Tracking your blood pressure can save your life, and you can do it at IUPUI
August 26, 2014
IUPUI students and staff can now check their own blood pressure on campus. New self-monitoring blood pressure machines are located in five locations on IUPUI’s campus: the Ruth Lilly Medical Library, ICTC, Nursing, Lockefield Village and Physical Plant buildings.
The machine is free to use and can report your blood pressure in a matter of minutes. According to the American Heart Association, optimal blood pressure is less than 120/80 mm HG (systolic pressure is 120 and diastolic pressure is less than 80).
The benefits of having self-check blood pressure machines on campus go beyond simple convenience. A new IU study shows that home blood pressure monitoring saves lives and money by improving diagnosis and treatment.
In the first analysis of its kind, the IU researchers concluded that patients who monitor blood pressure at home can enjoy improved health care and lower costs; their physicians can more accurately diagnose and treat high blood pressure; and health insurance companies can save money by paying for home blood pressure monitoring kits.
With new self-check blood pressure machines available on campus, IUPUI students and staff will be able to do just that -- and it is vitally important. High blood pressure can damage the arteries, heart, brain and kidneys, but it often has no warning signs or symptoms. In order to stay in control of your blood pressure, the U.S. Centers for Disease Control and Prevention recommend checking it regularly.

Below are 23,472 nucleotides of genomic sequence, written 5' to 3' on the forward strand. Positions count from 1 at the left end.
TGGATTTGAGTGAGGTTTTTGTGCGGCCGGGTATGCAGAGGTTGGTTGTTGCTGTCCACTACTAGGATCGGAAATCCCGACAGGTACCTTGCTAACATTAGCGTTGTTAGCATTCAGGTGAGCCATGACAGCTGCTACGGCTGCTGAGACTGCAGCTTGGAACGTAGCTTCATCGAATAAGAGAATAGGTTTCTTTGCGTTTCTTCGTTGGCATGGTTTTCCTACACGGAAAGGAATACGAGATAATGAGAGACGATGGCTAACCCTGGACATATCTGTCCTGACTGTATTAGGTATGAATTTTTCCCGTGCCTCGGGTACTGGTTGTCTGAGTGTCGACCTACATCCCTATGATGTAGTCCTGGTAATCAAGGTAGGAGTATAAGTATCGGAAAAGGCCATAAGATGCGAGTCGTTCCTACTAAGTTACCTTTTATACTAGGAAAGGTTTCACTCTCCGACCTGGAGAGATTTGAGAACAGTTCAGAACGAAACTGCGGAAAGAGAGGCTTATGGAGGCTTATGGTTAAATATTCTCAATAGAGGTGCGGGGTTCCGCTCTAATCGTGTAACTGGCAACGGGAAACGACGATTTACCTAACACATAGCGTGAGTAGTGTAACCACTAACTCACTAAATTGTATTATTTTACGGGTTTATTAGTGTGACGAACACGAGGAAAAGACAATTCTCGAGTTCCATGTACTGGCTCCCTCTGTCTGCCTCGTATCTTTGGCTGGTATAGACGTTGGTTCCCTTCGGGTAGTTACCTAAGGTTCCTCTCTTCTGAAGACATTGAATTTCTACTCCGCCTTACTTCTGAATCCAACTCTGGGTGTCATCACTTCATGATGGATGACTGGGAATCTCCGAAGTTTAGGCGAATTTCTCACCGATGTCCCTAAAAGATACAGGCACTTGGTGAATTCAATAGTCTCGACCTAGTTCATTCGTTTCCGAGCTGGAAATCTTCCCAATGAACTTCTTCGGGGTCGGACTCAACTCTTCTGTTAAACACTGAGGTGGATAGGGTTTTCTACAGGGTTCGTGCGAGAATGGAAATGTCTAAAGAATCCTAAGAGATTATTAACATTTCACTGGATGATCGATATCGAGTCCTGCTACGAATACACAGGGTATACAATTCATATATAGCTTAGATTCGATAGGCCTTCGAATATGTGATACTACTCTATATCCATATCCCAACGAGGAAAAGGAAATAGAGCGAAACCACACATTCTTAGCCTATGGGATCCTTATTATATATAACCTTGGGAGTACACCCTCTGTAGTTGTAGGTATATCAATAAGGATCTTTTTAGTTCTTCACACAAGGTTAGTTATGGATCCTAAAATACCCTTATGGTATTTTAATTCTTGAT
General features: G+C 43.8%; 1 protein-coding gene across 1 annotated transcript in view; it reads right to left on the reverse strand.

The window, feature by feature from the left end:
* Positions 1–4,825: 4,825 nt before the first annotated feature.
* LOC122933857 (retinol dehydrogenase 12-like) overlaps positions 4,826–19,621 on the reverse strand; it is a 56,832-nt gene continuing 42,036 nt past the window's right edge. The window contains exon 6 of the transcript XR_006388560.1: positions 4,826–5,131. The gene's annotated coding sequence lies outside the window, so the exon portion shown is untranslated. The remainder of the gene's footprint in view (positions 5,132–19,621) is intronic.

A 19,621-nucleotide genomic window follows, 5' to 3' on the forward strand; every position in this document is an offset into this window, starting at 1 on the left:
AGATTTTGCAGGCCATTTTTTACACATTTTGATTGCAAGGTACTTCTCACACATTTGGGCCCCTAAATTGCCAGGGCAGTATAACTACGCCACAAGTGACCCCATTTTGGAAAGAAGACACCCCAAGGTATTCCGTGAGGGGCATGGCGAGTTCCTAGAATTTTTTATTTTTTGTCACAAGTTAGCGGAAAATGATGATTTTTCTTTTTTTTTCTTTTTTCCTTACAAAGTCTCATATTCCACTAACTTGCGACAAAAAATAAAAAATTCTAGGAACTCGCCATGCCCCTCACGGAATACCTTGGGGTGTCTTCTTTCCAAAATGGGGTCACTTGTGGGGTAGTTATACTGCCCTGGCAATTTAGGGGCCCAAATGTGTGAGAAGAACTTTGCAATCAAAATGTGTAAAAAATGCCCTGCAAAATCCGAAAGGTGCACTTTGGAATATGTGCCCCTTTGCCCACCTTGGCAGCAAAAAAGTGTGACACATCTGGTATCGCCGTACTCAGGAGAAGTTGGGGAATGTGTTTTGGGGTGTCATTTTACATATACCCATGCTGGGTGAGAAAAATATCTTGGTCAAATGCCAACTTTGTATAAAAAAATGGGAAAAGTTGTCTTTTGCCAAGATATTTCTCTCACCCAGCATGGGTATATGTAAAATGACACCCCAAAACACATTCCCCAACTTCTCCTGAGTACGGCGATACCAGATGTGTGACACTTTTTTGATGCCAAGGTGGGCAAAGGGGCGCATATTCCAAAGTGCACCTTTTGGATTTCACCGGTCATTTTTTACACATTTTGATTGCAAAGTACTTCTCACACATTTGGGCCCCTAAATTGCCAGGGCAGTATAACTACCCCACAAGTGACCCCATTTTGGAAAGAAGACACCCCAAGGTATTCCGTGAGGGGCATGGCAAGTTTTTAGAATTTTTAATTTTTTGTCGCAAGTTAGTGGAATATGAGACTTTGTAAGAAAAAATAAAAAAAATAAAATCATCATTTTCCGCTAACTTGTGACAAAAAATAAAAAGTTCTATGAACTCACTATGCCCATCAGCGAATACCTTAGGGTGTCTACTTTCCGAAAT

Stephen Jay, professor emeritus of health policy and management at the IU Richard M. Fairbanks School of Public Health, convened a team of researchers in hopes of uncovering a link between home blood pressure monitoring and lowered health care costs.
“We believed that if we could show insurers that they could achieve a positive return on their investment, they would be convinced to pay for home monitors, and that health care providers would then be more likely to recommend home monitoring to patients.”
Depending on the insurance plan and age group, net savings associated with home blood pressure monitoring ranged from $33 to $166 per member in the first year, and from $415 to $1,364 over 10 years. The results also indicated that home blood pressure monitoring is generally most cost-beneficial when it is used to diagnose high blood pressure in younger individuals and to monitor high blood pressure treatment in older individuals.
“Many people like to know what’s going on with their health,” Jay said. “If you can put tools in their hands that are accurate, affordable and user friendly, you make it easier for people to have ownership of their health, and then good things can happen for the patients, clinicians and insurers. Everyone wins.”
The self-check blood pressure machines located on campus can be your first step to a healthier lifestyle. Visit any of the five locations on campus. The machines are free to use and can report your blood pressure in a matter of minutes.